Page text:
|Publication number||US5813845 A|
|Application number||US 08/763,636|
|Publication date||Sep 29, 1998|
|Filing date||Dec 4, 1996|
|Priority date||Dec 4, 1996|
|Also published as||WO1998025077A1|
|Publication number||08763636, 763636, US 5813845 A, US 5813845A, US-A-5813845, US5813845 A, US5813845A|
|Original Assignee||Saint-Gobain/Norton Industrial Ceramics Corporation|
|Export Citation||BiBTeX, EndNote, RefMan|
|Patent Citations (18), Non-Patent Citations (9), Referenced by (5), Classifications (15), Legal Events (5)|
|External Links: USPTO, USPTO Assignment, Espacenet|
Continuous tunnel kilns which fire products on refractory kiln furniture have typically been fueled by fuel oil. Each burner in the kiln includes a compressed air feed and a fuel oil feed which join at an atomizer and enter a stainless steel nozzle having a 90 degree curve therein. Upon exiting the curved burner nozzle, these fluids produce a combustion flame at an appropriate temperature for firing the desired product. The curve in the nozzle directs the flame away from both the product being fired and the kiln furniture, and so prevents direct impingement of the flame thereon. Moreover, since combustion occurs only on the outside of the nozzle, the flame does not directly impinge upon the inside surface of the stainless steel. The integrity of the nozzle is further insured by the fact that the fuel oil and compressed air feeds provide convective cooling of the nozzle in the 1415° C. kiln.
Recent changes in the prices of fuel oil and natural gas has made natural gas a more attractive energy source, and efforts have been made to convert fuel oil-fired kilns to natural gas. However, typical natural gas-fed kiln systems use burner nozzles having unidirectional bores and are designed to produce a flame which starts inside of the burner nozzle. Since stainless steels typically have melting points of between about 1300° C. and 1450° C., and the typical natural gas flame operates at about 1880° C., a stainless steel curved burner nozzle with a natural gas feed designed to produce a flame inside the nozzle would be expected to melt at the point where the flame impinges upon the curved portion of the nozzle.
Ceramic materials have been used in association with burner nozzles in conventional kilns. For example, ceramic protection tubes have been used as outer protective sleeves for stainless steel burner nozzles in continuous kilns. Typically, the protection tube is installed when the continuous kiln is at room temperature, and is then gradually heated as the temperature of the kiln is gradually ramped up to the desired process temperature. Due to the gradual heating, the tube does not experience thermal shock and the protection tube lasts for years. However, the result is different when the protection tube is replaced during the operation of the same continuous kiln (which runs at a constant design temperature such as 1415° C.). In this situation, the tube experiences a severe thermal shock, and protection tubes made from aluminas or mullite have been found to crack when so used.
U.S. Pat. No. 4,759,297 ("McNally") discloses a burner block including a heat resistant sleeve made of ceramics such as recrystallized silicon carbide which is fit into a conventional burner block cavity whose surrounding structure has experienced cracking due to spatial temperature gradients. However, the type of kiln disclosed in McNally is typically a periodic kiln which has periods of down time in which the sleeve can be installed and then gradually heated up in accordance with the kiln temperature ramp-up schedule. Accordingly, although McNally's use of ceramics provides a solution to the problem caused by spatial temperature gradients in kilns, it does not recognize the thermal shock danger associated with replacing ceramic components in high temperature environments such as the continuous kiln.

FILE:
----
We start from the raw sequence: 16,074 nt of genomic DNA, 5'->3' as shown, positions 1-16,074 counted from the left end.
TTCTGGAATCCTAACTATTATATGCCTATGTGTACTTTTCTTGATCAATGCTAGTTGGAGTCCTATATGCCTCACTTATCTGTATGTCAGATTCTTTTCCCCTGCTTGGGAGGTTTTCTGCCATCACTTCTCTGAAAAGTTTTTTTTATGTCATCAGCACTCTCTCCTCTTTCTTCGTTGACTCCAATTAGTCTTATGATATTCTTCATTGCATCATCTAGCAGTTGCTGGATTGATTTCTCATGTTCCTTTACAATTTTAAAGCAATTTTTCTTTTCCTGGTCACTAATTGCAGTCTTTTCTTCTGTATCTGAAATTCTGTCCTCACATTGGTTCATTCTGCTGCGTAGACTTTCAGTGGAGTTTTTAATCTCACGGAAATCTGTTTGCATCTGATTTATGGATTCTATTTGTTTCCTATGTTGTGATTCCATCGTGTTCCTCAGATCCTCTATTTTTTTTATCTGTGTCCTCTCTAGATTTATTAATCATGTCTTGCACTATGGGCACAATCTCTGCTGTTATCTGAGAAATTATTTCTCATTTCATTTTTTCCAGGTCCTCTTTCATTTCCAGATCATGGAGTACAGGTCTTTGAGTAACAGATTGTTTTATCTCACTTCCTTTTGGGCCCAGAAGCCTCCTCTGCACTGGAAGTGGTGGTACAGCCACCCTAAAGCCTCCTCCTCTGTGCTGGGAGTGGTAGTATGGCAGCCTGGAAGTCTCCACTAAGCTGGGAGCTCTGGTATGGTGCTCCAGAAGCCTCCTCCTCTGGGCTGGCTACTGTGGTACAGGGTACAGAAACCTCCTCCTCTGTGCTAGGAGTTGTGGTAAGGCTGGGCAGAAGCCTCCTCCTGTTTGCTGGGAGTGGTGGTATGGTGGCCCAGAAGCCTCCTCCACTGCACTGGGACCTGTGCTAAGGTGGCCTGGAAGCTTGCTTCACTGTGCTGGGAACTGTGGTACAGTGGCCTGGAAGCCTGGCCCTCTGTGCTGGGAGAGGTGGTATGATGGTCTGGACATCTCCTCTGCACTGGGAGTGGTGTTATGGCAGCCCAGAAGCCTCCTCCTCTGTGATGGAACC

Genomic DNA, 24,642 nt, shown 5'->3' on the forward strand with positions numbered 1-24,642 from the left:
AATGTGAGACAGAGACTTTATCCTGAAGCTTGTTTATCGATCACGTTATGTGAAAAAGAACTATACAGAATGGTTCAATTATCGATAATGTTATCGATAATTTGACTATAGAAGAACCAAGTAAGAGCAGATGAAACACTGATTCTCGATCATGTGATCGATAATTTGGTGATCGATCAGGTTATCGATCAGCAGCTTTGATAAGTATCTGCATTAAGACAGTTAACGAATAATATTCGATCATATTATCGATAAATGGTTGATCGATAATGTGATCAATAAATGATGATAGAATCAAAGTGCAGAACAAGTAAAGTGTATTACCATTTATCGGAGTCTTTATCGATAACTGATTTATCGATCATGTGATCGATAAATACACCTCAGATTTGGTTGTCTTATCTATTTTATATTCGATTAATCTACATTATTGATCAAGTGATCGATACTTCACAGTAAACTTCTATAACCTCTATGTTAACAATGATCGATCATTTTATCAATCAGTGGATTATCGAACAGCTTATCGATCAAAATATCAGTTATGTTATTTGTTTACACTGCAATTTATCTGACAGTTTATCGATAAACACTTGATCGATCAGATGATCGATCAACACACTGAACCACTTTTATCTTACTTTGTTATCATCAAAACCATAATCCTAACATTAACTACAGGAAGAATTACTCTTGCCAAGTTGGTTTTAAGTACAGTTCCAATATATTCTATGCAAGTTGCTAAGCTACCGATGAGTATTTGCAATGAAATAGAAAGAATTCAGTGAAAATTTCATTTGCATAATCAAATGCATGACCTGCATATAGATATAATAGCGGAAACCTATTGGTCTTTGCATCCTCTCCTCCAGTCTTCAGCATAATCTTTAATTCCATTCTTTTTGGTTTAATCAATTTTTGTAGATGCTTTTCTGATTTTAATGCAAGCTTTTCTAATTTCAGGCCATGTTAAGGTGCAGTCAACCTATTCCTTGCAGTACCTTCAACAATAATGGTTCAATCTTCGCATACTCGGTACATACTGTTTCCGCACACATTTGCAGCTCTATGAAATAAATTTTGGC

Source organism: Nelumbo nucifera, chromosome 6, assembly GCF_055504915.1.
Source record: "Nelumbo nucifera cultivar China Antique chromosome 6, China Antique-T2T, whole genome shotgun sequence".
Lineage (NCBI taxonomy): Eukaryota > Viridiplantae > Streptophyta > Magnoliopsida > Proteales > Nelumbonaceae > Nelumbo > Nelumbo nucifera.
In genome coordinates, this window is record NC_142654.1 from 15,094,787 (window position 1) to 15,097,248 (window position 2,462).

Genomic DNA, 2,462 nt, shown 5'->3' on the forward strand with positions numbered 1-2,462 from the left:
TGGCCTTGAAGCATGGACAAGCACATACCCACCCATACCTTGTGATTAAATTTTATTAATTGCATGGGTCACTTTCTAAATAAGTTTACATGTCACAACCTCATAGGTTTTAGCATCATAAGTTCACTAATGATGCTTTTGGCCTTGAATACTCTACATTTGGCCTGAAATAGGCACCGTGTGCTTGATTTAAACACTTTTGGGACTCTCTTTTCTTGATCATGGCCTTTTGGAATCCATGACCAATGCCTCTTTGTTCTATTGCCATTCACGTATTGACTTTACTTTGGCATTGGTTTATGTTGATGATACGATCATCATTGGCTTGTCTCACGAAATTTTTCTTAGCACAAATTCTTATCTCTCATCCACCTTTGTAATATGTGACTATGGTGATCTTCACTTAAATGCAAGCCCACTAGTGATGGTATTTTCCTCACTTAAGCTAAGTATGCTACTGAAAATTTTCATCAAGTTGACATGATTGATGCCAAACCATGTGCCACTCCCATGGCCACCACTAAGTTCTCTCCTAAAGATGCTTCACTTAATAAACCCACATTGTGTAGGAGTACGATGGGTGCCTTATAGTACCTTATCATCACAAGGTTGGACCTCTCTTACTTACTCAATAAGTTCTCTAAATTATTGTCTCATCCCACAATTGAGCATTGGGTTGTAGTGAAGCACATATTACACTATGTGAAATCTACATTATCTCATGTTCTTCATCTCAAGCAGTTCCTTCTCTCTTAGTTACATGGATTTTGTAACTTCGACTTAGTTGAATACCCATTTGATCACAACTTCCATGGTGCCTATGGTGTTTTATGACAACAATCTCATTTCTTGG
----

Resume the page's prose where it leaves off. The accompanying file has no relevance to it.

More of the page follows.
Therefore, there is a desire to provide a curved burner nozzle suitable for directing a flame in a gas-fired continuous kiln, wherein the flame is bent by the curved section of the nozzle.
In accordance with the present invention, there is provided a nozzle having a bore extending therethrough, the bore comprising a first end portion, a second end portion, and an arcuate middle portion defining an arcuate tube surface, wherein the arcuate tube surface comprises silicon carbide.
Also in accordance with the present invention, there is provided a torch comprising:
a) the nozzle described above, and
b) means for providing a flame flowing from the first end portion of the bore towards the second end portion of the bore, so that the flame impinges upon the arcuate tube surface.
Also in accordance with the present invention, there is provided a process for directing a gaseous fuel flame, comprising the steps of:
a) providing the nozzle described above,
b) introducing a flame into the first end portion of the bore, the flame flowing towards the second end portion of the bore and impinging upon at least a portion of the arcuate tube surface comprising silicon carbide.
FIG. 1 presents a first embodiment of a torch comprising a cross-section of the curved burner nozzle of the present invention.
FIG. 2 presents a second embodiment of a torch comprising a cross-section of the curved burner nozzle of the present invention.
It has been found that making the curved burner nozzle from silicon carbide-based ceramics provides sufficient resistance to thermal shock, sagging and oxidation to allow the nozzle to perform well in this application for over 9 months. In particular, a nitride-bonded silicon carbide material available from Saint-Gobain/Norton Industrial Ceramics Corporation, Worcester, Mass. under the designation REFIRED ADVANCER™ performed successfully for over 9 months.